Personal Essays

“Plan to live a full life because we very well may make it to 100”—my mom

“Plan to live a full life because we very well may make it to 100”—my mom

Sophia Shaw
Managing Partner

Today, my 50th birthday, the phrase “listen to your mother” takes on renewed meaning.

Too often, I feel like I am dutifully enduring life, rather than enjoying it as much as I could be. The amount of “worry energy” I expend every day—about issues of real substance as well as about matters outside of my control—can be draining.

So, in honor of this milestone birthday, I decided to revisit a lesson my mother tried her best to teach me exactly 31 years ago: “Plan to live a full life because we very well may make it to 100.” While at age 19 it was impossible to wrap my mind around the thought of living to 100, it is not so wild an idea for a healthy and fortunate 50-year old woman.

On the evening of January 8, 1988, my 19th birthday, my mom asked me to put on a dress for a visit with a neighbor I had never met before. We were going to walk down our Key West lane to meet Adele Saul, who was 100 years old.

My mother was 42 when she first had met Mrs. Saul, not too long before my birthday visit. Mrs. Saul had invited her in for tea late one morning which, according to my mother’s memory, turned out to be a martini. Looking at my mother with with a very steady gaze, Mrs. Saul had asked, “Joanne, how old are you?” After my mother replied, “I am 42,” the next question was, “Joanne, what are you going to do with the next 60 years of your life?” That question stopped my mother cold and made her think because even though my mother had earned a graduate degree in anthropology from Northwestern University and had enjoyed a successful career in the U.S. Agency for International Development, she had never pursued her dream to become an engineer or architect. Why? Because she believed that she lacked any talent for math and had avoided math-related classes after high-school. Like so many young women of her time, she was not given the encouragement or support to overcome these fears.

However, following tea with Mrs. Saul, my mom made a bold move: she studied two weeks straight for the Algebra 101 entrance exam at Key West Community College. After just barely gaining entry to the class, she “tore her hair out for the semester,” and got an A that changed her life. That A in Algebra in Key West led her to additional classes in math and eventually civil engineering at Florida International University in Miami, followed by a remarkable series of international adventures as an engineer and anthropologist employed both for the Federal Emergency Management Agency and Bechtel. Mrs. Saul would have been proud; I researched her obituary, and according to the New York Times, Adele Scott Saul was a mother, grandmother, great-grandmother, artist, and college board member. And, in 1940, she was the first woman in Philadelphia to run for Congress—when she was 53.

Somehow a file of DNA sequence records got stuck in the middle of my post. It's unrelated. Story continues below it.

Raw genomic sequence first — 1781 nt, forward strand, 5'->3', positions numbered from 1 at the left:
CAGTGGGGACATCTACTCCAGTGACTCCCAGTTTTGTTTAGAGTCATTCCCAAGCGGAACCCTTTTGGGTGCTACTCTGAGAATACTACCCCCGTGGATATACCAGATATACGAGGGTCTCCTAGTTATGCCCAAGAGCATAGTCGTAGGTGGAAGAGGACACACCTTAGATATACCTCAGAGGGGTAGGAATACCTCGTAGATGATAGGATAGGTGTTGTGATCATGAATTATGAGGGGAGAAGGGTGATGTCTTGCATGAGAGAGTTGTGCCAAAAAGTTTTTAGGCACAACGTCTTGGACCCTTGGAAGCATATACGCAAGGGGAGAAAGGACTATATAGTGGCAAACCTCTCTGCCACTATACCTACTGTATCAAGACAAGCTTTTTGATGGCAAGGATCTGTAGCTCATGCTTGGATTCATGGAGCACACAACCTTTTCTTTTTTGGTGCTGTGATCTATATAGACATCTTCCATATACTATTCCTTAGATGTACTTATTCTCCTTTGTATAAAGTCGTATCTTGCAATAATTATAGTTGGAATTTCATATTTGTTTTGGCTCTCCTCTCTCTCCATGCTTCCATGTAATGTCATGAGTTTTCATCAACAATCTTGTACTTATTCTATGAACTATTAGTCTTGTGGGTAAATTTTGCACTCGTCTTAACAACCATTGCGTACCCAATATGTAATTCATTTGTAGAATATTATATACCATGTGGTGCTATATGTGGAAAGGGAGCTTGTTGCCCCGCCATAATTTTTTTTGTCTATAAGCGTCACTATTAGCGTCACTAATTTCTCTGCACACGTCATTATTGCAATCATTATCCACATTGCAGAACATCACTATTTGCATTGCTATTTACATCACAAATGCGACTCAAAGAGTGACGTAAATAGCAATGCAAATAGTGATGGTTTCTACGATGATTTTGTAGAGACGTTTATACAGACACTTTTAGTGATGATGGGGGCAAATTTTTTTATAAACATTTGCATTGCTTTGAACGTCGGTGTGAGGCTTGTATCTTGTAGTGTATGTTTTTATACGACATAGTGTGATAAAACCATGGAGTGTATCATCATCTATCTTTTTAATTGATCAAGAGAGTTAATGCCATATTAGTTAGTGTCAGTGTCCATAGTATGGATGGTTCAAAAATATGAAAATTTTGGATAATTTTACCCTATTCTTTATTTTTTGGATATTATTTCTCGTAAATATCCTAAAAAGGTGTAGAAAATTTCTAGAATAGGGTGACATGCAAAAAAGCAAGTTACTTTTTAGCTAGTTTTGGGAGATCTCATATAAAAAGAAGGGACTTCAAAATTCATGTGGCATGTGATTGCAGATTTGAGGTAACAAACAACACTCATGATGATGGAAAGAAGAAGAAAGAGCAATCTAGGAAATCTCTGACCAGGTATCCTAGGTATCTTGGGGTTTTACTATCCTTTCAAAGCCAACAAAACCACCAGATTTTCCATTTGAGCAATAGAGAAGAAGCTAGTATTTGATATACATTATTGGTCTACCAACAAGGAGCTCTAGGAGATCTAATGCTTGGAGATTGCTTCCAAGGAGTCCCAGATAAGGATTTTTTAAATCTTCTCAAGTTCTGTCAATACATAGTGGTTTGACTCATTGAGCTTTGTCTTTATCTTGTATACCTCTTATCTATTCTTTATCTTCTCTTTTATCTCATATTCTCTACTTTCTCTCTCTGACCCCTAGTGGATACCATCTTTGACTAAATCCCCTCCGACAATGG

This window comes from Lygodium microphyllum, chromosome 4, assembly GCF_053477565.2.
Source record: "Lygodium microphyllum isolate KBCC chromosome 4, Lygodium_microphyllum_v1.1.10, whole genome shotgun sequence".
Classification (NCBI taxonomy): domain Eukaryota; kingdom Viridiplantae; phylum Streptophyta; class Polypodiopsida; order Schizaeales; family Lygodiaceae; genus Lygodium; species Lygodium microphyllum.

Sophoa and Mrs. Saul in 1988I don’t remember what I talked about with Mrs. Saul in 1988, but I am positive that I believed the evening would never cross my mind again. (My mom remembers my response to her at the time: “Mom, I have to tell you, 100 or 60…it all looks the same to me!”) The fact that I am writing about this now offers simple lessons about time (how our perspectives change), about parenting (even if our teenagers roll their eyes, we must expose them to new places and people), and about life (which comes into new focus facing into a big birthday).

While my mother interpreted Mrs. Saul’s challenge in a way that led to a new career, the charge I will take for myself is different. In my 51st year, I hope to continue to make progress in my efforts to enjoy a “full life” by:

  • Continuing to face, and then let go of, the pain I experienced in my distant past;
  • More profoundly believing in my own kindness and value;
  • Using my newfound voice to not allow anyone to bully me into believing I am less than a whole-souled woman;
  • Attempting to see the world from a point of view more similar to that of my cheerful husband, who consistently faces with world with youthful enthusiasm, always finding the bright side; and
  • Shining a light of optimism about the world’s future onto my teenage sons, whose qualities of keen observation, humor, and compassion I admire more than they will ever know.

On a more mundane level, I am also going to train for a triathlon and try to make it through a round of golf without falling into a deep funk!

My first 50 years were filled with experiences and accomplishments that many of us feel that we are required to do. So, now if I actually end up doubling the number of years I have already spent on earth, what will define me and make me—and others—happy in the days and years to come? How will I bring my very best joyous, kind self to my family, clients, and very importantly, to my inspiring Kellogg MBA students? How will I say goodbye to my fears and take full advantage of the great opportunities that lay out in front of me like a vast open runway on a cloudless day? What steps will I take to be able to enjoy a larger percentage of life rather than setting up my tomorrows as challenges and appointments to “get through?”

While I realize that figuring out the answer to these questions is a process that will take the better part of any number of future days I may be fortunate enough to enjoy, my pledge to myself this year is to embrace the challenge of trying.

Mom, even though it took 31 years to understand the lesson you were trying to teach me, thank you for giving me not only the gift of life and love, but also such enduring advice.

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